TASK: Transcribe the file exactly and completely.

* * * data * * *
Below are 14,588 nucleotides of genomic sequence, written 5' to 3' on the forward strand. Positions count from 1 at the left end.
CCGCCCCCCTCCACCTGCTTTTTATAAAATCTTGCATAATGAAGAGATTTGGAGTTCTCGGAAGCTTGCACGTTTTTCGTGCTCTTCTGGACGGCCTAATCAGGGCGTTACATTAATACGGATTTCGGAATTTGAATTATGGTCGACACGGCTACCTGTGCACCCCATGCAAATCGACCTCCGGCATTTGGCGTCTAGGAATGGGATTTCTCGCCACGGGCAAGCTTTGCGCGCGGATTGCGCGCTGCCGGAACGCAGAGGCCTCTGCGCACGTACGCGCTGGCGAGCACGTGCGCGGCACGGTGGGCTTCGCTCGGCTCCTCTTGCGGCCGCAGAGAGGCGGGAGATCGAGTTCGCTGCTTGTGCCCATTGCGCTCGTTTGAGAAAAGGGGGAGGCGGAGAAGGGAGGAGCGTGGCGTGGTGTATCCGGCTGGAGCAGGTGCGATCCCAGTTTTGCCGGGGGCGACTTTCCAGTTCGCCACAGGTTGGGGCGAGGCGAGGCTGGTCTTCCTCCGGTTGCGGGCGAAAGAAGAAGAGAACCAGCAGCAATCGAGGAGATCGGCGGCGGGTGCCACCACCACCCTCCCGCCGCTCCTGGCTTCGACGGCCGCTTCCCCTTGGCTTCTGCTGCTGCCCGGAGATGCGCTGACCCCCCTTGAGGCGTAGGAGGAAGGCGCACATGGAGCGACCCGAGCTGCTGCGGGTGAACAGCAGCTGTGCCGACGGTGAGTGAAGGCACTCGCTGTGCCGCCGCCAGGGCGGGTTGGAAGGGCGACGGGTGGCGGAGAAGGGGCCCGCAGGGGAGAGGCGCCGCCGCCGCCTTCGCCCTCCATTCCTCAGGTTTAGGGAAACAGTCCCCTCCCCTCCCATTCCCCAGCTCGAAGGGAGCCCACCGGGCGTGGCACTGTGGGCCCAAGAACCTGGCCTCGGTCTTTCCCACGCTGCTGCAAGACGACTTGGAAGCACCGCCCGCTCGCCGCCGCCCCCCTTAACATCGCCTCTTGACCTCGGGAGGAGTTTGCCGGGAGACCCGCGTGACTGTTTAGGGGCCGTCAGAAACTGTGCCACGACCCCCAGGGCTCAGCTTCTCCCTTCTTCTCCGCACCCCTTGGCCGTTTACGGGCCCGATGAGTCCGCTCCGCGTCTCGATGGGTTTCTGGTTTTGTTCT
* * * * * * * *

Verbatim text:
Below are 14,588 nucleotides of genomic sequence, written 5' to 3' on the forward strand. Positions count from 1 at the left end.
CCGCCCCCCTCCACCTGCTTTTTATAAAATCTTGCATAATGAAGAGATTTGGAGTTCTCGGAAGCTTGCACGTTTTTCGTGCTCTTCTGGACGGCCTAATCAGGGCGTTACATTAATACGGATTTCGGAATTTGAATTATGGTCGACACGGCTACCTGTGCACCCCATGCAAATCGACCTCCGGCATTTGGCGTCTAGGAATGGGATTTCTCGCCACGGGCAAGCTTTGCGCGCGGATTGCGCGCTGCCGGAACGCAGAGGCCTCTGCGCACGTACGCGCTGGCGAGCACGTGCGCGGCACGGTGGGCTTCGCTCGGCTCCTCTTGCGGCCGCAGAGAGGCGGGAGATCGAGTTCGCTGCTTGTGCCCATTGCGCTCGTTTGAGAAAAGGGGGAGGCGGAGAAGGGAGGAGCGTGGCGTGGTGTATCCGGCTGGAGCAGGTGCGATCCCAGTTTTGCCGGGGGCGACTTTCCAGTTCGCCACAGGTTGGGGCGAGGCGAGGCTGGTCTTCCTCCGGTTGCGGGCGAAAGAAGAAGAGAACCAGCAGCAATCGAGGAGATCGGCGGCGGGTGCCACCACCACCCTCCCGCCGCTCCTGGCTTCGACGGCCGCTTCCCCTTGGCTTCTGCTGCTGCCCGGAGATGCGCTGACCCCCCTTGAGGCGTAGGAGGAAGGCGCACATGGAGCGACCCGAGCTGCTGCGGGTGAACAGCAGCTGTGCCGACGGTGAGTGAAGGCACTCGCTGTGCCGCCGCCAGGGCGGGTTGGAAGGGCGACGGGTGGCGGAGAAGGGGCCCGCAGGGGAGAGGCGCCGCCGCCGCCTTCGCCCTCCATTCCTCAGGTTTAGGGAAACAGTCCCCTCCCCTCCCATTCCCCAGCTCGAAGGGAGCCCACCGGGCGTGGCACTGTGGGCCCAAGAACCTGGCCTCGGTCTTTCCCACGCTGCTGCAAGACGACTTGGAAGCACCGCCCGCTCGCCGCCGCCCCCCTTAACATCGCCTCTTGACCTCGGGAGGAGTTTGCCGGGAGACCCGCGTGACTGTTTAGGGGCCGTCAGAAACTGTGCCACGACCCCCAGGGCTCAGCTTCTCCCTTCTTCTCCGCACCCCTTGGCCGTTTACGGGCCCGATGAGTCCGCTCCGCGTCTCGATGGGTTTCTGGTTTTGTTCT